Wednesday, February 27, 2013

February Made Me Shiver

February is, generally speaking, a rough month for me. I mean, it's a rough month for most people, especially those living in a northern climate where it's a time associated with frozen snot, fasting and those particularly blightful chunks of snow turned to ice turned to mud repository that cling stubbornly to life far longer than anyone wants them to. It's a time of introspection and self-assessment that goes part-in-parcel with the long nights, broken resolutions and guilty Lenten vows, which is rough enough. On top of that, February is, personally-speaking, a lull in my work year that makes liquid assets depressingly scarce.

And here I am again, another year, still chugging away, in a place not to dissimilar to where I was twelve months ago - is it unfair to feel a bit depressed?

Well, fair or not, that has been my mindset recently. Whereas other months make it easy to take comfort in the little things, late winter tests you and makes all the tedious, unpleasant, seemingly unimportant things that comprise such a large part of, well, life seem so particularly soul-crushing. Any of a cocktail of unfulfilled plans, promises and goals both professional and (inter)personal will, at various points in my day cough loudly, reminding of all that I haven't done or seen or tried or figured out. It's the type of thing that can send you tumbling forever under the icy waves of shallow self-pity and despair if you don't have the right life-preserver.

My life preserver came in the form of a blog post from my friend, Gregor on his his blog Captain's Dead. Gregor, it must be said, is a friend of the kind you can only have from afar, through the exchange of words and ideas in ink or pixels in a way that's at once incredibly close and almost anonymous. It's the kind of connection that thrives in our Twittering present in a way that I sometimes find atomizing and empty but this time took great comfort in.

Anyway, Gregor turned me on to a song from Public Enemy's most recent album, "Everything." It was from the The Evil Empire Of Everything, an album I'd managed to miss last year, a fact which I found unconscionable. It actually ended up being quite fitting, my missing the album in my flurry of list-making and writing as I chased some measure of recognition (and money!) as a writer. I'm sure Chuck D. had, at some point, been where I was, struggling to just get his head above water. Now, having conquered the world and lived to tell the tale, he was back to let me know that it can be OK to let go. "Everything" is relaxed R&B number focused on accepting life, whatever it does (or just as often, doesn't) give you. It hit me like a beam of sunlight on a cloudy day.
During this same period, I've also been listening to a lot of Fela Kuti. Even more so than Chuck D. or Public Enemy, Fela was a man of principle and struggle. If I needed some perspective, looking at his life, fighting corruption and colonialism under a brutally repressive regime that beat him to within an inch of his life certainly puts my own whining in harsh relief. Of course we're all prisoners in our own realities and, as helpful as that kind of perspective is, knowing that others have suffered more rarely provides ultimate solace. What I love about hearing Fela is his brilliant doggedness. He released over 50 albums in the course of 25 years, each filled with 8, 10, 20 minutes songs of unrelenting personal conviction and musical joie de vivre that's hard to process. Hearing him play minute after minute, year after year, always in service of a seemingly-unattainable goal is inspiring and instructive.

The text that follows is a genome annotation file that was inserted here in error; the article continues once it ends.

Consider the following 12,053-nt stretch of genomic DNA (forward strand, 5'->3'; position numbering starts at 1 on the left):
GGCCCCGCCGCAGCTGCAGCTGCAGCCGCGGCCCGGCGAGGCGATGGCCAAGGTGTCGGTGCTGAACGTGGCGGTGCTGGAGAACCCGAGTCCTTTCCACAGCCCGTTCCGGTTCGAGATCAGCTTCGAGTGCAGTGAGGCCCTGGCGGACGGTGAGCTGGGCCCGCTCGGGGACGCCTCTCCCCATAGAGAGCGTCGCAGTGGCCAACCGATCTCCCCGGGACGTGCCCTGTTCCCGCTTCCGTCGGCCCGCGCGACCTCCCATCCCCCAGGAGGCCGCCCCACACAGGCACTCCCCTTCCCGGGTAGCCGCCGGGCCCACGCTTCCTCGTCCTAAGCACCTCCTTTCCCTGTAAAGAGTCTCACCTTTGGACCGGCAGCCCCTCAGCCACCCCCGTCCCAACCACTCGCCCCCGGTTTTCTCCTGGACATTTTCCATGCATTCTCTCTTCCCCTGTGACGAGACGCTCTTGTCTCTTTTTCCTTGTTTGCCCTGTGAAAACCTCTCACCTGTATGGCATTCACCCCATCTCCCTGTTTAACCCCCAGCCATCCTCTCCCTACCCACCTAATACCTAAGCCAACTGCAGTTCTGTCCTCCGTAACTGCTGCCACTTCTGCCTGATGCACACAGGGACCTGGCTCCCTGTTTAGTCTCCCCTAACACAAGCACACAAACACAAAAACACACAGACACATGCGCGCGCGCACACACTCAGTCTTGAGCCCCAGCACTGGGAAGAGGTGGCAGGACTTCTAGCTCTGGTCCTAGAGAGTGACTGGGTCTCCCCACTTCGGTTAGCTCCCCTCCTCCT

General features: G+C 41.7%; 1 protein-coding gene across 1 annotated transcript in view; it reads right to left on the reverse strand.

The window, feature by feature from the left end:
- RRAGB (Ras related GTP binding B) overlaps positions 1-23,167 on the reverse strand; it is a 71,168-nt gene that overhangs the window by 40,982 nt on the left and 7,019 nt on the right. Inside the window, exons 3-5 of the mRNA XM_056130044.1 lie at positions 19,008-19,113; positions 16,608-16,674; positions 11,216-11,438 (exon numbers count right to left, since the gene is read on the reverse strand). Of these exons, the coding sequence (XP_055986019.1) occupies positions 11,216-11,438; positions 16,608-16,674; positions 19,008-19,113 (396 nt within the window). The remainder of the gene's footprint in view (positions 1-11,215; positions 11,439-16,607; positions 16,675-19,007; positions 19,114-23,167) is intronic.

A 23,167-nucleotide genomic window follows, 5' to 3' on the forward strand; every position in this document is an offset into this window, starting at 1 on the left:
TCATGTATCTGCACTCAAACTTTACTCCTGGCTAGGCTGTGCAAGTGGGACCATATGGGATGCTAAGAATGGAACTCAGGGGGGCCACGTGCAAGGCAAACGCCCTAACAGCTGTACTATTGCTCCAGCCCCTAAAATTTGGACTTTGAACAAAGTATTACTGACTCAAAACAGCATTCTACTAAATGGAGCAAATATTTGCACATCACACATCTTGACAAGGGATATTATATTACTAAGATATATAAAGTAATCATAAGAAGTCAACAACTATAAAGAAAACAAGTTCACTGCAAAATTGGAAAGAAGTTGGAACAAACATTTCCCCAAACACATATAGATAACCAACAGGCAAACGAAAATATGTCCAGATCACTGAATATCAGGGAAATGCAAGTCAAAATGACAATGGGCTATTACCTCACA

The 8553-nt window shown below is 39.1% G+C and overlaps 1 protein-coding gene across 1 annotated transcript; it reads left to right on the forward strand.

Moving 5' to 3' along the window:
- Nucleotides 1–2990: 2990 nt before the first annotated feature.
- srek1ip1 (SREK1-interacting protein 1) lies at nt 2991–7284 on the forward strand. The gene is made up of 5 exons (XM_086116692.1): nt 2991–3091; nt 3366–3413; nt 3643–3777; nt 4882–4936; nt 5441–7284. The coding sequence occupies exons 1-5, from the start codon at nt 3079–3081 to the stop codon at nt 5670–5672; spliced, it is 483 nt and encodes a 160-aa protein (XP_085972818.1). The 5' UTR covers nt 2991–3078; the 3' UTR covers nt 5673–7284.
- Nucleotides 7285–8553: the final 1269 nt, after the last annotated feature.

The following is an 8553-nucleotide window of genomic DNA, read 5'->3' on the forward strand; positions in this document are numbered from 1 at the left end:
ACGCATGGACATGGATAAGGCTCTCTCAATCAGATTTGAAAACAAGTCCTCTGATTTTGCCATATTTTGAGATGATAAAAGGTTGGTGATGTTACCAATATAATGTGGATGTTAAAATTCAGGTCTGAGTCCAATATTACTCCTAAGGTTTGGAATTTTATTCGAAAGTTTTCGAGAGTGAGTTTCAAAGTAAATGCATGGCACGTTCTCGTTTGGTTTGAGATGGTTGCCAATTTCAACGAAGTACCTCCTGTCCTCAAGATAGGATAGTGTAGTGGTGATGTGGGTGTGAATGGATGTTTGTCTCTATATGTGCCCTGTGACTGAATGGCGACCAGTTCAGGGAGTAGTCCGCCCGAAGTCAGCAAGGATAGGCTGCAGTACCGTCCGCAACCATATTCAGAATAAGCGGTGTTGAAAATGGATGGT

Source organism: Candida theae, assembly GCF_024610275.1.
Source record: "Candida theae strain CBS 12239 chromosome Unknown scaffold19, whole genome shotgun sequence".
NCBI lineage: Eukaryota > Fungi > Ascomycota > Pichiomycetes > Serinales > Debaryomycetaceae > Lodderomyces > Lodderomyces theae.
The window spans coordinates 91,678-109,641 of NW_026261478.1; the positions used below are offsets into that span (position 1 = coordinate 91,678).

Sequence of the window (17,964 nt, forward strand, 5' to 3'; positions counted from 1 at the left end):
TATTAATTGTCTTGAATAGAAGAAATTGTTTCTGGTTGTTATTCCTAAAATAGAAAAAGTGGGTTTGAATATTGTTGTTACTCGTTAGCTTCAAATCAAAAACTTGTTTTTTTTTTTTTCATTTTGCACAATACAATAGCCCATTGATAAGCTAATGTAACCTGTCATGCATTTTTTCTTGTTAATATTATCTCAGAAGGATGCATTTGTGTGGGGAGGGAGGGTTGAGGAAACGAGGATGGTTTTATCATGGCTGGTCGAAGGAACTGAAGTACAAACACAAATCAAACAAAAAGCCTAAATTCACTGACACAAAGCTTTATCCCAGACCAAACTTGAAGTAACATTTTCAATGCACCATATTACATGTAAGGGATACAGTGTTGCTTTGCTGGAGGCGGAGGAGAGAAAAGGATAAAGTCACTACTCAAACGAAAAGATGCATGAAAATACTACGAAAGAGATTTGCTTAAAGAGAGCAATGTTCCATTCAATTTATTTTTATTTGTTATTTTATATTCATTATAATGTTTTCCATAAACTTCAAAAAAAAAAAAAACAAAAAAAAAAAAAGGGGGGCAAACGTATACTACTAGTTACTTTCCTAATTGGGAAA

Bill Keller recently published a column about former Vietnam War POW and failed Senate candidate John Borling. The thrust of the column was that Borling was a brave and determined man who spent his life struggling for his principles, in endevours that, in one way or another, ultimately failed. The piece ends with a quote where Borling sees himself through the lens of Sisyphus, saying “my view is that our job is to get the rock up and over the hill and once you do, the rock rolls down the other side, and what do you see? You see another hill. The essence of life is really just pushing rocks.” I found the sentiment oddly comforting - focusing on results is, ultimately misguided, we can only control our effort and process in trying succeed in life.

Of course the idea that success is not only not guaranteed  but is likely to be unrealized or at least incomplete isn't exactly the most comforting one. That's where Carrie Rodriguez comes in. I recently wrote about a song stuck in the middle of her wonderful new album that has helped me hold onto a little optimism. "Get Back In Love" is an wonderful wisp of a song where Rodriguez reminds us that it only takes a little nudge, 
be it a slow dance, a soft smile or, fittingly "an old country song," to rekindle our passion and remind us of what makes all the effort of everyday life actually worth the frustration.

And speaking of falling back in love, I'm pretty sure the White Sox are playing baseball today. They're basking in warm sunshine on green grass under clear blue skies. And while Chicago is being coated with a healthy dollop of slushy heart attack snow, I know that ballgame in Arizona is a vision of my future and I love it. 

Everything - Public Enemy  Buy Evil Empire of Everything
Mr. Follow Follow - Fela Kuti  Buy Best of the Black President 2
Get Back In Love - Carrie Rodriguez  Buy Give Me What You Got

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